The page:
Complying with the City of Los Angeles’s New Earthquake Retrofitting Laws
by S.V. Stuart Johnson Esq. | Partner and Ryan Davis, Esq.
If you are a landlord in Los Angeles, you may have recently received a letter from the City of Los Angeles demanding you comply with vague earthquake retrofitting requirements. The requirements may seem overwhelming. But with a short review of the applicable law, one may determine whether the requirements apply, when one needs to comply with them, and how to comply.
On October 9, 2015, the City enacted sweeping earthquake regulations, requiring thousands of buildings to be retrofitted so they will better withstand earthquakes. In 2016, the City began to send landlords letters with notice they must comply with seismic retrofit Ordinance #183893. But the letters provide very little guidance. Further, landlords must comply with the Ordinance even if they do not receive a letter. Landlords who may be impacted by the seismic retrofit Ordinance should now take a few steps.
First, determine whether the ordinance, codified as Los Angeles Municipal Code Section 91.9301, et seq. (the “Code”), actually applies to your building. The Code only applies to buildings which contain ground floor parking or similar open floor space with one or more stories above that space, and were built with wood-frame construction under building code standards enacted on or after January 1, 1978. Landlords are excused from complying with the Code if their building contains three dwelling units or less and is used solely for residential purposes. If you received a letter from the City but do not meet these requirements, contact the City to correct the mistake.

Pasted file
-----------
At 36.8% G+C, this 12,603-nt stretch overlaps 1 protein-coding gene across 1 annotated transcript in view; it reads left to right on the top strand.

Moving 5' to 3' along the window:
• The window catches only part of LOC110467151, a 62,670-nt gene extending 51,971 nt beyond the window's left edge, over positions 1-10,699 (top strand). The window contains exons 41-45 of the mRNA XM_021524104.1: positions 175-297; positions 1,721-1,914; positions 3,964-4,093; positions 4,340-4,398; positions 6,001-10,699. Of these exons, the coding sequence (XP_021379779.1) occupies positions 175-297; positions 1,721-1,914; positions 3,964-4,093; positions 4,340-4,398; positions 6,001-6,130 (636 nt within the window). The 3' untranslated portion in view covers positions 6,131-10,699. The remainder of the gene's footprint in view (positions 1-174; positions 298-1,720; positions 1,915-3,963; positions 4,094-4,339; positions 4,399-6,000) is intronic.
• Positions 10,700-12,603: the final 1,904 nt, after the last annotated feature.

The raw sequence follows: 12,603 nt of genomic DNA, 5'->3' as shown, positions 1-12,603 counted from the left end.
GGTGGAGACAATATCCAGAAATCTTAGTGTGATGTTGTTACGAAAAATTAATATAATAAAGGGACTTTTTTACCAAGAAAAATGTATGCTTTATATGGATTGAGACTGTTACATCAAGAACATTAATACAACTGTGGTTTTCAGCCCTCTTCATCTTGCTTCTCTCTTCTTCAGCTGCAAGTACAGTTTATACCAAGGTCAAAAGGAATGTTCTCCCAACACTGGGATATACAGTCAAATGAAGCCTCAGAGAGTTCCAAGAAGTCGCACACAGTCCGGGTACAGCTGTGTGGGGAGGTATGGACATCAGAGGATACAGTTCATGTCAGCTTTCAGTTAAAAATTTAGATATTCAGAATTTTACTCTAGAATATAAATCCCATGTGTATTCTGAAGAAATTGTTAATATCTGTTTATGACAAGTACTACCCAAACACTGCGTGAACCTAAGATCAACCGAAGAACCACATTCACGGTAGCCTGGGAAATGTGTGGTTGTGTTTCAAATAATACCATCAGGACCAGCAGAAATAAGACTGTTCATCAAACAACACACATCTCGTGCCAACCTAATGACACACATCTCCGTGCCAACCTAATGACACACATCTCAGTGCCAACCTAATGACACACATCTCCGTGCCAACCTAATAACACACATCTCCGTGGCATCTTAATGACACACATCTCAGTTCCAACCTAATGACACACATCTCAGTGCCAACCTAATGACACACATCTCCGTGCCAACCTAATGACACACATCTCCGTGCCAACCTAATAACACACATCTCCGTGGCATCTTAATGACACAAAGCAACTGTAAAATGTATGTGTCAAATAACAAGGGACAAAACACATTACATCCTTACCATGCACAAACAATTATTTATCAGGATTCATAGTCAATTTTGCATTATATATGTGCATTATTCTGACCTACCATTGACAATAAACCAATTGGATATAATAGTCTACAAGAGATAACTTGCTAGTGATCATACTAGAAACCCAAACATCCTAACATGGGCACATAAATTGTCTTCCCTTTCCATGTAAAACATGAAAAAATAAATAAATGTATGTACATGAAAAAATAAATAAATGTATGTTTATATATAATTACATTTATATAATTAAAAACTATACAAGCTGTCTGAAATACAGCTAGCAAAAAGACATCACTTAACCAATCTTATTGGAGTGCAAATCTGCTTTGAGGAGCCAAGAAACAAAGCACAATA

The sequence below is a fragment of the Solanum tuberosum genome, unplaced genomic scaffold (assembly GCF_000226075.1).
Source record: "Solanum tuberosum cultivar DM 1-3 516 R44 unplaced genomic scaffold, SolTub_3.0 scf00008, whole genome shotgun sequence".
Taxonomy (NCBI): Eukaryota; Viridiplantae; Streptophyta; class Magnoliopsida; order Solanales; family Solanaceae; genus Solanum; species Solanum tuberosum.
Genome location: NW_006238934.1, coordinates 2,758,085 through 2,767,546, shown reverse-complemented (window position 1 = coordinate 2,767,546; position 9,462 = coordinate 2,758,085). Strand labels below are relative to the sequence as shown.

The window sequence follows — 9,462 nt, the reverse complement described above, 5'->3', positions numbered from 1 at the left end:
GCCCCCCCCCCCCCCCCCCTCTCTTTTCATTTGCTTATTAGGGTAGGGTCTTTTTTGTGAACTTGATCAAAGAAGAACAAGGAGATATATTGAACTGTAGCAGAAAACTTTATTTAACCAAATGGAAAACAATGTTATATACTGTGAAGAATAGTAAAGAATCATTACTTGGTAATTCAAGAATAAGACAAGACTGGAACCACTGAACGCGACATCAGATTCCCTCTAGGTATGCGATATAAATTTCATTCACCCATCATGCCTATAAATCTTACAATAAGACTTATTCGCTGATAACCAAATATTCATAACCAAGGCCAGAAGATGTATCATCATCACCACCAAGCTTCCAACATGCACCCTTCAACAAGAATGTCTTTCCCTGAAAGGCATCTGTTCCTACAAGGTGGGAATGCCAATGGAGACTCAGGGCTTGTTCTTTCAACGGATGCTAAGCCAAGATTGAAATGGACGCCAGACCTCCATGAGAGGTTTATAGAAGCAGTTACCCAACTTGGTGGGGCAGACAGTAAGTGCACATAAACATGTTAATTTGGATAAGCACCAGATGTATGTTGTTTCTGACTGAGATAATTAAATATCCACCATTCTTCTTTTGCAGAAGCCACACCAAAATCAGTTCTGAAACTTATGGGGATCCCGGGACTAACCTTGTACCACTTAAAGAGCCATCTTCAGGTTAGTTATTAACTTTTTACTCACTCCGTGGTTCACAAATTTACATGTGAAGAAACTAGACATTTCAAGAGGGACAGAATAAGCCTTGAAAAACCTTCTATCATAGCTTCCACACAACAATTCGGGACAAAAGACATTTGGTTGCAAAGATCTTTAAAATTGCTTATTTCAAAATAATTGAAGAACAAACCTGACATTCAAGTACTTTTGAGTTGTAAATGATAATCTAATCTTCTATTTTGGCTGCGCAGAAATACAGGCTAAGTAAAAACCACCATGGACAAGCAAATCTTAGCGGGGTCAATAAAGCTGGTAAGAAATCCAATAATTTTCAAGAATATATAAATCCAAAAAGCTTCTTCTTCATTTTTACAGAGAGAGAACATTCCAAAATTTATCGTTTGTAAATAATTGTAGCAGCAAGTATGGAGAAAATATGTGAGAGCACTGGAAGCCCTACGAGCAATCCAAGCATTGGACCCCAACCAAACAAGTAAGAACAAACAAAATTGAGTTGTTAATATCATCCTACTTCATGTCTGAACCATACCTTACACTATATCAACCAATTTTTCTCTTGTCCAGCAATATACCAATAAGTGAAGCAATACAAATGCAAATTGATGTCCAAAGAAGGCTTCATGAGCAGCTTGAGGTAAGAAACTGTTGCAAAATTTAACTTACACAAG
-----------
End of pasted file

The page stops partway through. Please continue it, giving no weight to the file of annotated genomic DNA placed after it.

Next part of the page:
If the Code does apply to you, you must follow a step-by-step process. By March 1, 2017, you must submit to the City Department of Building and Safety a structural analysis and construction plan for the building that demonstrates the building either: (1) meets or exceeds the City’s structural requirements as is; or (2) will meet or exceed the City’s structural requirements after specific structural alterations are implemented.
If you need to take alterations to your building, you must then obtain all necessary permits for the rehabilitation by March 1, 2018. Finally, by March 1, 2023, you must complete construction under all necessary permits.
The cost of expensive renovations may understandably concern you. Fortunately, the City Council unanimously voted to allow landlords to pass half the cost of retrofitting onto their tenants via rent increases of up to $38 per month. But you must enact the rent increases in a permissible manner, especially in rent-controlled areas of the City.
This may seem like a lot to handle. The City dictated strict rehabilitation requirements with very little guidance to landlords on what must be done. However, legal counsel well-versed in the new Code should be able to navigate you through the specific requirements applicable to your building.